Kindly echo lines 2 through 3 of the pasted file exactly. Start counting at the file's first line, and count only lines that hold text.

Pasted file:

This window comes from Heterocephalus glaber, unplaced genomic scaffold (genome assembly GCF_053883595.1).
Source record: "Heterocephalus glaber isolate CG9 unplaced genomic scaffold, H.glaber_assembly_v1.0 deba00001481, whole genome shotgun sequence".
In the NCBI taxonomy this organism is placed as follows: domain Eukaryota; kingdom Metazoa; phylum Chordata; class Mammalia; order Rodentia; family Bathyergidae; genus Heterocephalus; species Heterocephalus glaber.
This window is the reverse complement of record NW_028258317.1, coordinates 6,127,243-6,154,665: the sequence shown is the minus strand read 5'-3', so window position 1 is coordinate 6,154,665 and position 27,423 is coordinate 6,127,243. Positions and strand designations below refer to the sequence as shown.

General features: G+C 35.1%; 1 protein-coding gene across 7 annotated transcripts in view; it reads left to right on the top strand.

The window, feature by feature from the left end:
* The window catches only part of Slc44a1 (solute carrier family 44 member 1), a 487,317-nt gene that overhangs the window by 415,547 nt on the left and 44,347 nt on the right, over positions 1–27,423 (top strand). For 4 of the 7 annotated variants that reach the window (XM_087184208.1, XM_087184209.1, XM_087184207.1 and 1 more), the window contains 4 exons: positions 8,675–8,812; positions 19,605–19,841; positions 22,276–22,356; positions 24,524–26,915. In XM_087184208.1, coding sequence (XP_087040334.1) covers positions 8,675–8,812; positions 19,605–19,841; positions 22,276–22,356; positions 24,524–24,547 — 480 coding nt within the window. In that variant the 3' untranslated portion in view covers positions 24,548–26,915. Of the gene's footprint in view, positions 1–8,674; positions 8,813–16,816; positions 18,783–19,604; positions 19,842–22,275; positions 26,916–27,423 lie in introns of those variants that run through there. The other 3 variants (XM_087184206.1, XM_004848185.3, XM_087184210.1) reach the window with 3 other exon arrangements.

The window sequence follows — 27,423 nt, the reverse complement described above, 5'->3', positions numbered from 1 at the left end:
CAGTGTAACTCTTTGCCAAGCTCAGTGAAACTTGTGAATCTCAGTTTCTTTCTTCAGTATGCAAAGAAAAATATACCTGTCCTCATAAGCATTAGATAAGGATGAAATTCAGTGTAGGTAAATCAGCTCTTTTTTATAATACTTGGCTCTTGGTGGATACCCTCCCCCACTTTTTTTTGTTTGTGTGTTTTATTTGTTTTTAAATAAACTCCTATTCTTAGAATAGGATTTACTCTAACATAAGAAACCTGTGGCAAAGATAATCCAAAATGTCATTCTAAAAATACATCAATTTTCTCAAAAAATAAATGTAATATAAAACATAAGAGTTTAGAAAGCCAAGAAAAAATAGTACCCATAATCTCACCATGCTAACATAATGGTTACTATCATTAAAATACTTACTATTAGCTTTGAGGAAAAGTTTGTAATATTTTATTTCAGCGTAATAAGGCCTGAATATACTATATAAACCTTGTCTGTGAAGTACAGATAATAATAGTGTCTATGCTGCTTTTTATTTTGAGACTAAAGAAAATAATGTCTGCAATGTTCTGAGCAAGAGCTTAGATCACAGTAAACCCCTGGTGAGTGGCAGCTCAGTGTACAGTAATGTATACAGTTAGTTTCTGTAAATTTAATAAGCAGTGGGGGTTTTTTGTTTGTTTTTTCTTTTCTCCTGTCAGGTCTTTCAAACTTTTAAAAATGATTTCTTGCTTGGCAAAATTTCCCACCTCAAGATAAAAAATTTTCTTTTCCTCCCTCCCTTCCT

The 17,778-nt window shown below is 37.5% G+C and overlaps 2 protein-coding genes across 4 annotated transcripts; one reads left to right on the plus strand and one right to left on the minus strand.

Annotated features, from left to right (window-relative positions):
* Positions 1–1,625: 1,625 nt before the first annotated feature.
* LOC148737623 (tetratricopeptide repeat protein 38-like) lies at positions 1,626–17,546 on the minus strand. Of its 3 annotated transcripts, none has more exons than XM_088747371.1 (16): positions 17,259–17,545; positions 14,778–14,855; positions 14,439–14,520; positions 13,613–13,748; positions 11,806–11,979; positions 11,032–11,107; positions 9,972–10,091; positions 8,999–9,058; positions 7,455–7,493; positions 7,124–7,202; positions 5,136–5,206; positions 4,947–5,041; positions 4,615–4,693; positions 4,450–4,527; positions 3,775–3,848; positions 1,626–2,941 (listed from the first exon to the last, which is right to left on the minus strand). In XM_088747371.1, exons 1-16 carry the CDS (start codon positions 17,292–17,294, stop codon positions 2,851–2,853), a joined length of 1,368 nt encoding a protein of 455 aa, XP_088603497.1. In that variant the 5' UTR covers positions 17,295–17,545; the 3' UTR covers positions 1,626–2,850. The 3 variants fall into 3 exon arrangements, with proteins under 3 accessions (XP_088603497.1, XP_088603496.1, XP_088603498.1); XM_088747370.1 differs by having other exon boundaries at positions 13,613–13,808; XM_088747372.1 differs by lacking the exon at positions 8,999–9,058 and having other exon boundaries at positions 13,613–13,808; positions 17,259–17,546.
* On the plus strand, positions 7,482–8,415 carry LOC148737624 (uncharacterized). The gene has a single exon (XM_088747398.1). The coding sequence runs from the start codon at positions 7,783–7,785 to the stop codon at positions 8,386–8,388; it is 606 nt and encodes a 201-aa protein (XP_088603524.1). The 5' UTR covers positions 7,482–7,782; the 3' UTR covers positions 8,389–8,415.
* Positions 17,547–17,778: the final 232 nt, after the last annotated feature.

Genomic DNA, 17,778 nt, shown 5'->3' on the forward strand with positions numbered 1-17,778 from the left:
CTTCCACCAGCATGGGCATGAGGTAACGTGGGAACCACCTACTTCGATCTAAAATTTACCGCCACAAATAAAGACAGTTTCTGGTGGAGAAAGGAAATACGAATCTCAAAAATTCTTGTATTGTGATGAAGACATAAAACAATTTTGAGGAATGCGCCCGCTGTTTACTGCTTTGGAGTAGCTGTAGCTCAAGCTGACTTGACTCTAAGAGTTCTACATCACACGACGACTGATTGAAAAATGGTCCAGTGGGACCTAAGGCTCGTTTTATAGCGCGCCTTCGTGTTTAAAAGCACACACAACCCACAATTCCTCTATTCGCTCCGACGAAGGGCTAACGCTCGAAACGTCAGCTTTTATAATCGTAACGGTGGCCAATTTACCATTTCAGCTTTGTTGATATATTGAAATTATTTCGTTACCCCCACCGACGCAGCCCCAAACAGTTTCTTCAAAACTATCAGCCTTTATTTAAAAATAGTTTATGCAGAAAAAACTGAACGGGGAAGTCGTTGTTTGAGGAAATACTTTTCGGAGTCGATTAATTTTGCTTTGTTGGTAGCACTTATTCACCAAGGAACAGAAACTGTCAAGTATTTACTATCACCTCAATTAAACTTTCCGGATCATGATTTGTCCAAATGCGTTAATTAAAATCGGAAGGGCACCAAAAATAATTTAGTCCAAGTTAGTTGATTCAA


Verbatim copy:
Source record: "Heterocephalus glaber isolate CG9 unplaced genomic scaffold, H.glaber_assembly_v1.0 deba00001481, whole genome shotgun sequence".
In the NCBI taxonomy this organism is placed as follows: domain Eukaryota; kingdom Metazoa; phylum Chordata; class Mammalia; order Rodentia; family Bathyergidae; genus Heterocephalus; species Heterocephalus glaber.